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Greg

First of all let us not misplace my position on this subject. To do so is intellectual dishonesty. I have on two occasions stated my postion as to where I stand on Affirmative Action. I am for it in limited and very subjective cases . To say to people that I am a proponent of Affirmtive Action in the way that you did, would lead people to believe that I view it in the same manner as you do. For anyone who needs to see my views, they can look back at my last two comments.

Now you seem to be stuck on the position that Affirmative Action is only for those who are less qualified or less worthy than others. I tend to look at Affirmative Action as a means to provide inclusion to qualified people that have been locked out of many institutions whether the workplace or learning institution. Have you not heard of the term "Glass Ceiling" or "Old Boys Network" ? If so, what exactly do these terms mean to you?

I personally cringe when I hear people using the term sending messages to people that you just have to work hard, and Affirmative Action is just a crutch for those who are too lazy, or not intelligent enough to succeed. Why do you, and those who oppose Affirmative Action so strongly never address the harm that is done when white males are hired, promoted, and given advantage when they bring nothing more to the table than being white and or male? To assume that every white male in a position of power or achievement got there on merit alone is just as false as thinking that every minority or woman got to her position of standing through Affirmative Action. Case in point look at people such as Carly Fiorina, or Kenneth I Chenault. Look at the road and hard work they put in to get to where they have, then compare that to people such as Ken Lay or Bernie Ebbers.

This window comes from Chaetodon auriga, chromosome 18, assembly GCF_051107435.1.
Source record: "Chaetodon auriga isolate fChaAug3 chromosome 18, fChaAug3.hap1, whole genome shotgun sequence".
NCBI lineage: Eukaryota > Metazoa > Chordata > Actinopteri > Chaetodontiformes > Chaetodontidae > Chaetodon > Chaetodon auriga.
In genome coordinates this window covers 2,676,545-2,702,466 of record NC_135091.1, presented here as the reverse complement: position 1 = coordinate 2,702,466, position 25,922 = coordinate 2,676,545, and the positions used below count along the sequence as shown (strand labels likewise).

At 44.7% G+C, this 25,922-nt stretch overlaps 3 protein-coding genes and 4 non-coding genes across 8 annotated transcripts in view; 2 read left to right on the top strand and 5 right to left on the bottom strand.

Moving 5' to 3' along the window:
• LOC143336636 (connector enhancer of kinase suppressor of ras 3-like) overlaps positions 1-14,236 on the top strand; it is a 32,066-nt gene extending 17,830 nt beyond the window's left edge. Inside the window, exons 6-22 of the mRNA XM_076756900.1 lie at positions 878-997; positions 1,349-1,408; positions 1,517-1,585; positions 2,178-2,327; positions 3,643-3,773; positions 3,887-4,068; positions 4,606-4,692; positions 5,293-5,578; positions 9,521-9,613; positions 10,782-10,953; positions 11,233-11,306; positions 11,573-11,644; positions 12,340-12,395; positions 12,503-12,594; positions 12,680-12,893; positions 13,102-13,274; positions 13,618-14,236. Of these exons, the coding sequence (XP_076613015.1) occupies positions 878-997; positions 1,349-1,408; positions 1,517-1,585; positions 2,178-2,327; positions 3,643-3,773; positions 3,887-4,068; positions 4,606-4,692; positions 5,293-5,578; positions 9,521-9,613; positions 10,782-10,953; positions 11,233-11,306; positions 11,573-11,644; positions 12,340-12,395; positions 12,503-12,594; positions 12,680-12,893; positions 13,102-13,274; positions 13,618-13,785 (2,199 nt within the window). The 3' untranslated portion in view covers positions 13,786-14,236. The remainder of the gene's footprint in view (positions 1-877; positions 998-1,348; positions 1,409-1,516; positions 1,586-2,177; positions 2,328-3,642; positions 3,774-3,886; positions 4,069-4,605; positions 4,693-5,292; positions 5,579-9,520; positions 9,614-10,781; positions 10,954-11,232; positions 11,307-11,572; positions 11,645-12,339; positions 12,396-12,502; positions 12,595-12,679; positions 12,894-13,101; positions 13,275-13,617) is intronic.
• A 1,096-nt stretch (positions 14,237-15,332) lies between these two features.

Most of all no one is in favor of people people who are not qualified in any position. My contention is nothing more than there are plenty of qualified minorities and women out there that are qualified, yet are still at times overlooked and denied access to power. All I want to do, is to see Corporate America, and other places more a reflection of the diversity of our society instead of keeping up an Old Boys Network. I still have not heard what is your position on Legacy Preference, such as the one George Bush received to get into Harvard. Is that not Affirmative Action on some part.

Very interesting Princeton article and experiment can be viewed here. It is one of many that can be found that demonstrate some of my points.

http://www.irs.princeton.edu/krueger/12_12_2002.htm

JFP

Greg, you make it seem as if only women and minorities are locked out of places. But those of us who are white males are also locked out from certain places, if we come from the wrong class background and/or went to the wrong schools. I'm on the margins of academia. I can see perfectly well that even the most radical of leftist professors have no problems with locking out job candidated who went to the "wrong" schools. The fact that they are more likely to be poor than those who went to the right schools doesn't bother them a bit.